Have you heard of the term cooking the books? Cooking the books is a term used to describe the illegal act of manipulating accounting records and financial statements in order to deceive others. This deception can be done for various reasons, such as hiding losses or inflating profits.
Cooking the books is an illegal activity that can result in serious consequences, including fines, prison time and other legal action by authorities – if caught. But it is unlikely that even if caught, investors can recoup their money. So it is better to stay out of such situations.
But just how can companies ‘cook the books’? There are several ways, but in this article we recap 4 of the most common.
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4 ways cooking the books may occur
1. Timing revenues and expenses
This is the way to ‘cook the books’ that ASX investors need to watch out for most closely. Companies can manipulate the timing of revenue and expenses to make a result look better, especially if it is near results time. They may report revenue from a customer contract as being received in one year even though all that will happen in the applicable year is the contract being signed and the actual revenue won’t come until the following year. This may come back to bite them if the customer, or customers, experience hardship and trouble paying as a consequence.
The same might occur with expenses – a company may delay the reporting of expenses until another year. In doing so, the bottom line will look better than it actually is. In more extreme examples, companies may book lump-sum payments in one year when the payments will be spread out over several years. The intention is the same and the ultimate outcome will be – the company will look stronger than it is. And if the company is caught in the act, there’ll be penalties to pay.
2. Subsidiary balance sheets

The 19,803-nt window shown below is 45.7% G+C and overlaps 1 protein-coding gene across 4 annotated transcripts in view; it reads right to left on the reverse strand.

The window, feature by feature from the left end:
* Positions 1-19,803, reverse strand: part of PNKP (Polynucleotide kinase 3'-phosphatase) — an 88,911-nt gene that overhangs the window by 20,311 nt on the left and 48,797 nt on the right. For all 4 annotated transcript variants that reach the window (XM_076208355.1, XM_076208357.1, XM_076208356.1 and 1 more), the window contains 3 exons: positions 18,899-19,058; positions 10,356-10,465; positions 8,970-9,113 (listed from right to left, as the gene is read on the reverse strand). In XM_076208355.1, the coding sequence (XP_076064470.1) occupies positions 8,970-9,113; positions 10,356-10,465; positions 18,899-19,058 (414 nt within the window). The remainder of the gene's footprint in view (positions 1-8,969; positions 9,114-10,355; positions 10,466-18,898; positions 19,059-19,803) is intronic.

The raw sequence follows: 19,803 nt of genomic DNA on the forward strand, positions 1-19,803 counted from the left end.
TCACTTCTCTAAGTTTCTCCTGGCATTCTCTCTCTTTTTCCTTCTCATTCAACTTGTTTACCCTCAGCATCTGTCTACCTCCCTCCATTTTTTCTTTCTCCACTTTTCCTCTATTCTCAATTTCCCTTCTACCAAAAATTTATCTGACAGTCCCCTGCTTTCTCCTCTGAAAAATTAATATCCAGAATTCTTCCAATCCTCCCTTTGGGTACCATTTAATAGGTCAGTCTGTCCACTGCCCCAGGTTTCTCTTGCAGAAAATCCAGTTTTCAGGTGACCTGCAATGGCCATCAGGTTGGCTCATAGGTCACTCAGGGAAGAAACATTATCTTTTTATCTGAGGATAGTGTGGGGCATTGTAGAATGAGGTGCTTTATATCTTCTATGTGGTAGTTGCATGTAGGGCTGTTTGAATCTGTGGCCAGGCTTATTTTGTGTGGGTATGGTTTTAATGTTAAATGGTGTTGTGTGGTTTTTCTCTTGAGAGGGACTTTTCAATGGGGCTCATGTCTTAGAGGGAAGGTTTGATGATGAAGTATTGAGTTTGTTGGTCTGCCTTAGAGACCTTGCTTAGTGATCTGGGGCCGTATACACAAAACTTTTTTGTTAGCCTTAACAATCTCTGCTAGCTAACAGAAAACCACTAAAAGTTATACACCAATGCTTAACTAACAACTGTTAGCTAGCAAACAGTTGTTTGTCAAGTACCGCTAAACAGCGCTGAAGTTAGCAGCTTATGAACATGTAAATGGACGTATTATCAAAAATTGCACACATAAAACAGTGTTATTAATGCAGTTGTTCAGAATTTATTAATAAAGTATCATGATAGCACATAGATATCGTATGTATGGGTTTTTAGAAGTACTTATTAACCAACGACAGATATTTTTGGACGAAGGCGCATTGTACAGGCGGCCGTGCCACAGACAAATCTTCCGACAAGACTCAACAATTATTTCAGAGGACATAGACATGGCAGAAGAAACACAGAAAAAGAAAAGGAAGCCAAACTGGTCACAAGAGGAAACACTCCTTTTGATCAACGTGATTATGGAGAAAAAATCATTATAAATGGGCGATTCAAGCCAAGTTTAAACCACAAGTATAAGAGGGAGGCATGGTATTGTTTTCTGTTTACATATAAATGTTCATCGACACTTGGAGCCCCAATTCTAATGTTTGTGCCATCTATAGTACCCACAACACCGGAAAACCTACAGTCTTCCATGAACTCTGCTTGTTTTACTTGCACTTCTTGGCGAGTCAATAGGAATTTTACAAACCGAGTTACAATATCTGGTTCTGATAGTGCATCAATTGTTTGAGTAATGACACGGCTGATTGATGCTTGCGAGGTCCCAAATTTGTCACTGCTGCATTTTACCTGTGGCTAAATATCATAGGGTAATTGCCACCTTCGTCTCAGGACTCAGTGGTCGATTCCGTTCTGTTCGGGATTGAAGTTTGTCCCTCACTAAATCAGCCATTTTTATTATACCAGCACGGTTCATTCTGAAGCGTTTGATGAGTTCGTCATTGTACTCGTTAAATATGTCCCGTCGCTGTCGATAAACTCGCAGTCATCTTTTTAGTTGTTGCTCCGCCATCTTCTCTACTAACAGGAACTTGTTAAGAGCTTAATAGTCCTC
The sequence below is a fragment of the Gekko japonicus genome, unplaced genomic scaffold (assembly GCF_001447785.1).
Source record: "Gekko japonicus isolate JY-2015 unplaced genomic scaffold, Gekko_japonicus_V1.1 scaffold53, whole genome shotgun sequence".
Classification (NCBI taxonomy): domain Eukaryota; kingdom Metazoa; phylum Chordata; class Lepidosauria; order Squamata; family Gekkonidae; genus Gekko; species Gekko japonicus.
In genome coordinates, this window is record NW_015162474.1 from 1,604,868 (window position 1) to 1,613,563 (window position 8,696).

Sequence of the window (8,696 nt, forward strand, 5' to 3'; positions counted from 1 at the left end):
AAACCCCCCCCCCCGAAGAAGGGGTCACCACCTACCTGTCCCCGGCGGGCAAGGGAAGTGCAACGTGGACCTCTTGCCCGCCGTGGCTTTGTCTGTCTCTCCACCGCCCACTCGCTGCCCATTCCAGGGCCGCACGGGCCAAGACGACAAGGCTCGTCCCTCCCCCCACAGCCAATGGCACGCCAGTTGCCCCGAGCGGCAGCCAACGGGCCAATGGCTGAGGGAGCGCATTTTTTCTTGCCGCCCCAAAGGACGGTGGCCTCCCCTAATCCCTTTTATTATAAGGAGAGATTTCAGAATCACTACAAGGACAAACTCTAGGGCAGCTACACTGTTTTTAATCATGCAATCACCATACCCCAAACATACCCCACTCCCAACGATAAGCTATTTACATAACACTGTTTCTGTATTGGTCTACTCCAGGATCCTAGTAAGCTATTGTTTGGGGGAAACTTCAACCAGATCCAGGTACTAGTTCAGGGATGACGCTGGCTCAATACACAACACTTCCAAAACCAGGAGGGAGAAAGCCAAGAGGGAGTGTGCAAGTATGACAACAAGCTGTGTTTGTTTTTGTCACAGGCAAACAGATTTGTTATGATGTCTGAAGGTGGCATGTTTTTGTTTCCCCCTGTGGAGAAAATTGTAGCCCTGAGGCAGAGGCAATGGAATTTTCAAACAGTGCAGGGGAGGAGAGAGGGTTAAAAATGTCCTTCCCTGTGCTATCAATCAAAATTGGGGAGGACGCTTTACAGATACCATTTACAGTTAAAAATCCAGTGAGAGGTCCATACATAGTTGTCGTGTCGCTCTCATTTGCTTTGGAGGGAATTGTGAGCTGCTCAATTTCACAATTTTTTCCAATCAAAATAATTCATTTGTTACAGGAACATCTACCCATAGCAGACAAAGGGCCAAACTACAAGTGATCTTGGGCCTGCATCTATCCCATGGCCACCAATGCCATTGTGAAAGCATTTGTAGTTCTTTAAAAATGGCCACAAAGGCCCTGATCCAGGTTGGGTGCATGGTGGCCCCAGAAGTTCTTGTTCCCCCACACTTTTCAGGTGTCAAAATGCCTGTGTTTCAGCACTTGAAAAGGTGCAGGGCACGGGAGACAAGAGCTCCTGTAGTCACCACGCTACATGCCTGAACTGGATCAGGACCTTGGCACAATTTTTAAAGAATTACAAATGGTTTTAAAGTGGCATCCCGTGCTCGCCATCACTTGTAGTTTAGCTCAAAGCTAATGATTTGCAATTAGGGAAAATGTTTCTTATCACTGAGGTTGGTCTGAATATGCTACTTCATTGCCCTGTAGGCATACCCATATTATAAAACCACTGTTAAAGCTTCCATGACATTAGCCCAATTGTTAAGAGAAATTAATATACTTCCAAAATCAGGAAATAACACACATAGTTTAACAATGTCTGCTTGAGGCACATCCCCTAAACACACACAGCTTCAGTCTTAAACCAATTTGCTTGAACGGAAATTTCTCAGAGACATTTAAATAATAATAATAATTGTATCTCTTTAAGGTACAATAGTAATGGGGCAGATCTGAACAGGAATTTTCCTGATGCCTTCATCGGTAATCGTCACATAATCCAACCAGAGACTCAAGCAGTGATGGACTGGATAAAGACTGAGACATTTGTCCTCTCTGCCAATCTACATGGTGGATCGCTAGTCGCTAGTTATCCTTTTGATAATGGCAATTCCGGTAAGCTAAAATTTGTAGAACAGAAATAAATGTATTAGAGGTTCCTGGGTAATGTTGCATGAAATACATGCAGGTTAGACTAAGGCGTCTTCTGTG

Companies can perpetrate accounting fraud through subsidiary balance sheets. Essentially, the company creates a new entity (such as a Special Purpose Vehicle) and moves assets and/or liabilities to that entity’s balance sheet, while still using them.
So what? Well, a company can transfer it for more than it is worth. And if so, it could be recognised as a gain in earnings even though the company is not generating a cent because they are not parting ways with the asset.
This way of cooking the books was exactly what occured at Enron where collateralised debt and impaired assets were moved to SPVs to an extreme extent – in the sense that there was a very complex web. Under accounting laws, companies still need to report assets and liabilities of subsidiaries as if it was their own unless they have no control over it (not just in theory but in practice).
3. Synthetic leases
Companies can cook the books through synthetic leases by taking advantage of the complex accounting rules that govern these transactions. By falsely reporting a lease as an operating lease, companies can hide the liabilities associated with the lease from their balance sheet. This can be done by structuring the transaction in such a way that it falls under certain accounting rules and allows for more lenient reporting. Additionally, they may employ creative and aggressive accounting practices to make it appear that they own certain assets which they do not actually own in order to boost their financial statements.
Companies may also use aforementioned off-balance sheet financing techniques to hide liabilities from their balance sheets or even set up dummy corporations and subsidiaries to obscure ownership of assets or liabilities related to synthetic leases.
4. Buying back shares
Wait, what? Yes, we wrote about stock buybacks just a week ago and noted there were advantages to companies in doing so. But stock buybacks can be a way of cooking the books. Keep in mind that they reduce shares on issue and this may disguise a decline in earnings per share (EPS).
A company with a $10m NPAT will record the same NPAT regardless of shares on issue, but EPS will change. If there are 500m shares on issue, it will be 2c per share but 800m shares on issue will cut this to 1.25c per share.
Now, we’re not saying stock buybacks are instances of ‘cooking the books’. But we think investors need to be wary of the practice generally. Even if there’s no fraud, it may not be the best use of capital. The key is to look for the size of the share buyback and how it is being financed. Is it being financed with free cash flow, or with borrowed money?
Watch out for companies cooking the books
We admit that cooking the books is a rare event, but is one that investors need to look out for. Because if they are caught in this situation, they will likely lose all their money.
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